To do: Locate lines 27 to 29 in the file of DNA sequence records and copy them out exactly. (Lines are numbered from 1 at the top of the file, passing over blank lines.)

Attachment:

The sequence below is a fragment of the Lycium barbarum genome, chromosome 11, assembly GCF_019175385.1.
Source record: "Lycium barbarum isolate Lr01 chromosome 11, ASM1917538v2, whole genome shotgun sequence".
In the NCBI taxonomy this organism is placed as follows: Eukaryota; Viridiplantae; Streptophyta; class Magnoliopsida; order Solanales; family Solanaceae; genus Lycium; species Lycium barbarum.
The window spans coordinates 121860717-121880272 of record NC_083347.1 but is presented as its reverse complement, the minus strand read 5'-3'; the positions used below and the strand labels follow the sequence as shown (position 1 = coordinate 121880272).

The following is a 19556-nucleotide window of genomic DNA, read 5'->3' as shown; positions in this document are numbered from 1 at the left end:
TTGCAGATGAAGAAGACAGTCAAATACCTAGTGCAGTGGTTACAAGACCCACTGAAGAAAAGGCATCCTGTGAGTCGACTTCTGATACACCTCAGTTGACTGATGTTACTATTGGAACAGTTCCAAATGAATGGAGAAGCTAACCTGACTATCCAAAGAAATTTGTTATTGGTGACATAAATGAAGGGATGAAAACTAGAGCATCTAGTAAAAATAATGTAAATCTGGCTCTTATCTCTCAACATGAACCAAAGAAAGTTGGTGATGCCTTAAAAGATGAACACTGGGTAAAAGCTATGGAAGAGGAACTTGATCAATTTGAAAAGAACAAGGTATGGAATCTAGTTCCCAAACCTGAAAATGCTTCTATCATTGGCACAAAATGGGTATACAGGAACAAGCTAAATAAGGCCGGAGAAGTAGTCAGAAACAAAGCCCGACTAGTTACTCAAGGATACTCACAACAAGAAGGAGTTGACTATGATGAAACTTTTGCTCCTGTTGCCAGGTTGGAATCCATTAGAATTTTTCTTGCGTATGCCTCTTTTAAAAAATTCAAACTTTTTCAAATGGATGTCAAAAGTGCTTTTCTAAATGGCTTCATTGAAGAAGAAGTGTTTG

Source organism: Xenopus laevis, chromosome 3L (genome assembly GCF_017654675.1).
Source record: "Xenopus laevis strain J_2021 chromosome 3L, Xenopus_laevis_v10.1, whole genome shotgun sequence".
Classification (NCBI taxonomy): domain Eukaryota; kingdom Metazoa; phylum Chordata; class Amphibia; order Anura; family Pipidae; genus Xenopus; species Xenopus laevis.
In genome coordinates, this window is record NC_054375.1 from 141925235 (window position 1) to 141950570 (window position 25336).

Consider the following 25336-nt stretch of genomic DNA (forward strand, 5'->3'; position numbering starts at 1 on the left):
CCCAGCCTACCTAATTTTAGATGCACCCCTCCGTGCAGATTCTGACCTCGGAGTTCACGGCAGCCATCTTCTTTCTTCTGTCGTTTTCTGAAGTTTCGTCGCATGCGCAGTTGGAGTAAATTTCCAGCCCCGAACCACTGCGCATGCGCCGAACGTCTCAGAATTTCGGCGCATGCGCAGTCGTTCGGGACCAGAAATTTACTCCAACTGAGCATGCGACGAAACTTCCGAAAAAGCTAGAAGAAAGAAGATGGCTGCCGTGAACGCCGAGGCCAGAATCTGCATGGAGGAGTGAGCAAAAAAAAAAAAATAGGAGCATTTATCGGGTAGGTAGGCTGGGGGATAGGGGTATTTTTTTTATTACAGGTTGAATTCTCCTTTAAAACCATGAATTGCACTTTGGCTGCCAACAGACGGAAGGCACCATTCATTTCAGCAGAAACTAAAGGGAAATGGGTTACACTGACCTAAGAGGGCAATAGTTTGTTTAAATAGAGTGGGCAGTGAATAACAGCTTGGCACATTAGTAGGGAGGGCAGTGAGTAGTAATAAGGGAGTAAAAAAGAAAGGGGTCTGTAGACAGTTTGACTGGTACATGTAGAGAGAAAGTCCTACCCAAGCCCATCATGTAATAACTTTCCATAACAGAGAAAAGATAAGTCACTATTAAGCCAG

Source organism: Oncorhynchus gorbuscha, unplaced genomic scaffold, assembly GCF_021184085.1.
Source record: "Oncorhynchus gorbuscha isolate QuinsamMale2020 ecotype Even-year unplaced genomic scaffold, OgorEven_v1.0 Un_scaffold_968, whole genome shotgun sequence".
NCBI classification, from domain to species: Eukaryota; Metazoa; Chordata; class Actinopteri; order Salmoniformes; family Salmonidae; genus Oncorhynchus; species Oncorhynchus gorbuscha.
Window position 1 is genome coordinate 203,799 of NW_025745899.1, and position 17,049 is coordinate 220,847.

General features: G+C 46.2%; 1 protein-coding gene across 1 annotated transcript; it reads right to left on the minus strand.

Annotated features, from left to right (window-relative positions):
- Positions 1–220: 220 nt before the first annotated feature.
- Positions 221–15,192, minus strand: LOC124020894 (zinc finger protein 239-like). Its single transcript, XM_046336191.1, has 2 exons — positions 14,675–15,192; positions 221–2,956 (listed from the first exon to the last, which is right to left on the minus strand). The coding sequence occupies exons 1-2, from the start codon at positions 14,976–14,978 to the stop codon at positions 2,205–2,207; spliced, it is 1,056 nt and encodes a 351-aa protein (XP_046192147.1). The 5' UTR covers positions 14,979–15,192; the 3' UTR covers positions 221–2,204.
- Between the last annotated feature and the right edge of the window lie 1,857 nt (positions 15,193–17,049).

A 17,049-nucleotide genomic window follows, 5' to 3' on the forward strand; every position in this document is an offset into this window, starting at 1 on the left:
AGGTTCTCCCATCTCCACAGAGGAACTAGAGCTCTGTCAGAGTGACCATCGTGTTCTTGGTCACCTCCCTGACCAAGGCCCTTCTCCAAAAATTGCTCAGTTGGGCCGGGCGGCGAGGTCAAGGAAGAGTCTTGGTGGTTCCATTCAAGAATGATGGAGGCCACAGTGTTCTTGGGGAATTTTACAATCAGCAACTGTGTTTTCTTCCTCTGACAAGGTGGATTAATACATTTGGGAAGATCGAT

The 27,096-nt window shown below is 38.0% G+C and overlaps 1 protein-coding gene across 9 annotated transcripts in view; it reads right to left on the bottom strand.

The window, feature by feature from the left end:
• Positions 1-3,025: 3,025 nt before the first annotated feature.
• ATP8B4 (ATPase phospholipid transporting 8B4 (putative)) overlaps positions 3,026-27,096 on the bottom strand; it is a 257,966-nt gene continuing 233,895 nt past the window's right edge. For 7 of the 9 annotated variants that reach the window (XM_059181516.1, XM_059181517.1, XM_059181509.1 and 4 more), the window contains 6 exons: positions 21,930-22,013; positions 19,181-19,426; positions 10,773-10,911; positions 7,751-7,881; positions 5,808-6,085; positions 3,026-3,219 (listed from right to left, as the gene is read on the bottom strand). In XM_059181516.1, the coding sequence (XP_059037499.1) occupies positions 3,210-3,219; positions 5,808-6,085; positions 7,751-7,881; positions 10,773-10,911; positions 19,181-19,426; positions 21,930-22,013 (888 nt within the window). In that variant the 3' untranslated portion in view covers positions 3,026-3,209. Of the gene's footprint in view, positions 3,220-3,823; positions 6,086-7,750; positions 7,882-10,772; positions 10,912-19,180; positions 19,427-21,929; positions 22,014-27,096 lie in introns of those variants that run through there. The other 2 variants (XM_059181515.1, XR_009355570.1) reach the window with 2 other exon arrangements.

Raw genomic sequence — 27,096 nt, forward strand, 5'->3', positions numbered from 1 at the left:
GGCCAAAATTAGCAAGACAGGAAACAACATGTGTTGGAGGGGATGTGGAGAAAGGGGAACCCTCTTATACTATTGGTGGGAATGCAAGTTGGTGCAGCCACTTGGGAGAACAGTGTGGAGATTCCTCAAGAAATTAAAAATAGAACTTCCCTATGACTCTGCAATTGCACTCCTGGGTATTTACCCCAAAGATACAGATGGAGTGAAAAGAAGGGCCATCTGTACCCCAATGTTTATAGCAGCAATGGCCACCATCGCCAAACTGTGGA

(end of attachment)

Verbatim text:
• ATP8B4 (ATPase phospholipid transporting 8B4 (putative)) overlaps positions 3,026-27,096 on the bottom strand; it is a 257,966-nt gene continuing 233,895 nt past the window's right edge. For 7 of the 9 annotated variants that reach the window (XM_059181516.1, XM_059181517.1, XM_059181509.1 and 4 more), the window contains 6 exons: positions 21,930-22,013; positions 19,181-19,426; positions 10,773-10,911; positions 7,751-7,881; positions 5,808-6,085; positions 3,026-3,219 (listed from right to left, as the gene is read on the bottom strand). In XM_059181516.1, the coding sequence (XP_059037499.1) occupies positions 3,210-3,219; positions 5,808-6,085; positions 7,751-7,881; positions 10,773-10,911; positions 19,181-19,426; positions 21,930-22,013 (888 nt within the window). In that variant the 3' untranslated portion in view covers positions 3,026-3,209. Of the gene's footprint in view, positions 3,220-3,823; positions 6,086-7,750; positions 7,882-10,772; positions 10,912-19,180; positions 19,427-21,929; positions 22,014-27,096 lie in introns of those variants that run through there. The other 2 variants (XM_059181515.1, XR_009355570.1) reach the window with 2 other exon arrangements.

Raw genomic sequence — 27,096 nt, forward strand, 5'->3', positions numbered from 1 at the left:
GGCCAAAATTAGCAAGACAGGAAACAACATGTGTTGGAGGGGATGTGGAGAAAGGGGAACCCTCTTATACTATTGGTGGGAATGCAAGTTGGTGCAGCCACTTGGGAGAACAGTGTGGAGATTCCTCAAGAAATTAAAAATAGAACTTCCCTATGACTCTGCAATTGCACTCCTGGGTATTTACCCCAAAGATACAGATGGAGTGAAAAGAAGGGCCATCTGTACCCCAATGTTTATAGCAGCAATGGCCACCATCGCCAAACTGTGGA